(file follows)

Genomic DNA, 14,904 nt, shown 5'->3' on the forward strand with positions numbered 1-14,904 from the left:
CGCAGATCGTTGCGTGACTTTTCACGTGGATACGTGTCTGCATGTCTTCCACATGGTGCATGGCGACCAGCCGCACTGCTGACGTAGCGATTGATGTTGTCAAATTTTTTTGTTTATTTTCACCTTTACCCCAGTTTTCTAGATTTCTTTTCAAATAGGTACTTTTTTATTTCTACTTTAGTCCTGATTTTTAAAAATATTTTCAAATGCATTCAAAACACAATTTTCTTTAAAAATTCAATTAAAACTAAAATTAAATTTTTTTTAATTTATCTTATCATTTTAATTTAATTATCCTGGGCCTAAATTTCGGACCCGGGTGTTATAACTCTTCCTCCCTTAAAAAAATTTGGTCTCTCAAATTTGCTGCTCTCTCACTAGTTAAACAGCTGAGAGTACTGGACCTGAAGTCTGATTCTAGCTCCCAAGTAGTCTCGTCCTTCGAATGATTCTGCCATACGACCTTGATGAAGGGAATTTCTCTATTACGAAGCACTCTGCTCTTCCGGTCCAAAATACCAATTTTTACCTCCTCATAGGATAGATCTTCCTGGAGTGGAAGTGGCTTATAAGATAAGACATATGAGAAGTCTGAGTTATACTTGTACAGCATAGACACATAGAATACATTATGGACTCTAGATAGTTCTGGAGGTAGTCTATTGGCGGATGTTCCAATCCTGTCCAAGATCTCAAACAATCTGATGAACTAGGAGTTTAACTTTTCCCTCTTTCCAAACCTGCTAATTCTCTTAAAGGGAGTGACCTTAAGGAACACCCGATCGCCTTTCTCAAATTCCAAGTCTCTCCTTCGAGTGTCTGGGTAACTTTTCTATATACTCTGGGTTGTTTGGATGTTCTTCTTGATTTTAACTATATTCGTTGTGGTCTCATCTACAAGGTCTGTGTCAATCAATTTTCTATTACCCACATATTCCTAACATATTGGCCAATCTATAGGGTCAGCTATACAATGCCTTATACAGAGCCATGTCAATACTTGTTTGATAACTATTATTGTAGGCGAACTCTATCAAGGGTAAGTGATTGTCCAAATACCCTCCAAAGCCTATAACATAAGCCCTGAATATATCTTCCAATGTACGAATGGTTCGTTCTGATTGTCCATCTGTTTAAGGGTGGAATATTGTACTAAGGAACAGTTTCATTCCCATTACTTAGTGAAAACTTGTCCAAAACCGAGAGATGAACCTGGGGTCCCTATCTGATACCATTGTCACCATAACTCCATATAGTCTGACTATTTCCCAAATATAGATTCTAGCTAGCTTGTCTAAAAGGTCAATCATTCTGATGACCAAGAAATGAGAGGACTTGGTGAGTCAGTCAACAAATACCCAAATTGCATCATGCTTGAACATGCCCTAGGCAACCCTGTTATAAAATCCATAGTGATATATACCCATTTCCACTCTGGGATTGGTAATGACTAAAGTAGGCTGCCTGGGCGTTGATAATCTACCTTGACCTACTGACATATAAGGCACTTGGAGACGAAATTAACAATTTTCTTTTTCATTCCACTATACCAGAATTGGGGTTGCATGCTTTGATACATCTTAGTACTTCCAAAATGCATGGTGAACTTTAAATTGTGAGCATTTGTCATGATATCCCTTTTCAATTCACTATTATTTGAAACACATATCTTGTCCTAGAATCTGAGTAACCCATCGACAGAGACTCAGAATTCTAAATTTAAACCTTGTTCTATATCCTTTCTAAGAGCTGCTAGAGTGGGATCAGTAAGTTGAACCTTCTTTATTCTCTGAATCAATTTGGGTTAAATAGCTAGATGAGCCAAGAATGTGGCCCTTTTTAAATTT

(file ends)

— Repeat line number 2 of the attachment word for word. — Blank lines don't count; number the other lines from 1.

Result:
CGCAGATCGTTGCGTGACTTTTCACGTGGATACGTGTCTGCATGTCTTCCACATGGTGCATGGCGACCAGCCGCACTGCTGACGTAGCGATTGATGTTGTCAAATTTTTTTGTTTATTTTCACCTTTACCCCAGTTTTCTAGATTTCTTTTCAAATAGGTACTTTTTTATTTCTACTTTAGTCCTGATTTTTAAAAATATTTTCAAATGCATTCAAAACACAATTTTCTTTAAAAATTCAATTAAAACTAAAATTAAATTTTTTTTAATTTATCTTATCATTTTAATTTAATTATCCTGGGCCTAAATTTCGGACCCGGGTGTTATAACTCTTCCTCCCTTAAAAAAATTTGGTCTCTCAAATTTGCTGCTCTCTCACTAGTTAAACAGCTGAGAGTACTGGACCTGAAGTCTGATTCTAGCTCCCAAGTAGTCTCGTCCTTCGAATGATTCTGCCATACGACCTTGATGAAGGGAATTTCTCTATTACGAAGCACTCTGCTCTTCCGGTCCAAAATACCAATTTTTACCTCCTCATAGGATAGATCTTCCTGGAGTGGAAGTGGCTTATAAGATAAGACATATGAGAAGTCTGAGTTATACTTGTACAGCATAGACACATAGAATACATTATGGACTCTAGATAGTTCTGGAGGTAGTCTATTGGCGGATGTTCCAATCCTGTCCAAGATCTCAAACAATCTGATGAACTAGGAGTTTAACTTTTCCCTCTTTCCAAACCTGCTAATTCTCTTAAAGGGAGTGACCTTAAGGAACACCCGATCGCCTTTCTCAAATTCCAAGTCTCTCCTTCGAGTGTCTGGGTAACTTTTCTATATACTCTGGGTTGTTTGGATGTTCTTCTTGATTTTAACTATATTCGTTGTGGTCTCATCTACAAGGTCTGTGTCAATCAATTTTCTATTACCCACATATTCCTAACATATTGGCCAATCTATAGGGTCAGCTATACAATGCCTTATACAGAGCCATGTCAATACTTGTTTGATAACTATTATTGTAGGCGAACTCTATCAAGGGTAAGTGATTGTCCAAATACCCTCCAAAGCCTATAACATAAGCCCTGAATATATCTTCCAATGTACGAATGGTTCGTTCTGATTGTCCATCTGTTTAAGGGTGGAATATTGTACTAAGGAACAGTTTCATTCCCATTACTTAGTGAAAACTTGTCCAAAACCGAGAGATGAACCTGGGGTCCCTATCTGATACCATTGTCACCATAACTCCATATAGTCTGACTATTTCCCAAATATAGATTCTAGCTAGCTTGTCTAAAAGGTCAATCATTCTGATGACCAAGAAATGAGAGGACTTGGTGAGTCAGTCAACAAATACCCAAATTGCATCATGCTTGAACATGCCCTAGGCAACCCTGTTATAAAATCCATAGTGATATATACCCATTTCCACTCTGGGATTGGTAATGACTAAAGTAGGCTGCCTGGGCGTTGATAATCTACCTTGACCTACTGACATATAAGGCACTTGGAGACGAAATTAACAATTTTCTTTTTCATTCCACTATACCAGAATTGGGGTTGCATGCTTTGATACATCTTAGTACTTCCAAAATGCATGGTGAACTTTAAATTGTGAGCATTTGTCATGATATCCCTTTTCAATTCACTATTATTTGAAACACATATCTTGTCCTAGAATCTGAGTAACCCATCGACAGAGACTCAGAATTCTAAATTTAAACCTTGTTCTATATCCTTTCTAAGAGCTGCTAGAGTGGGATCAGTAAGTTGAACCTTCTTTATTCTCTGAATCAATTTGGGTTAAATAGCTAGATGAGCCAAGAATGTGGCCCTTTTTAAATTT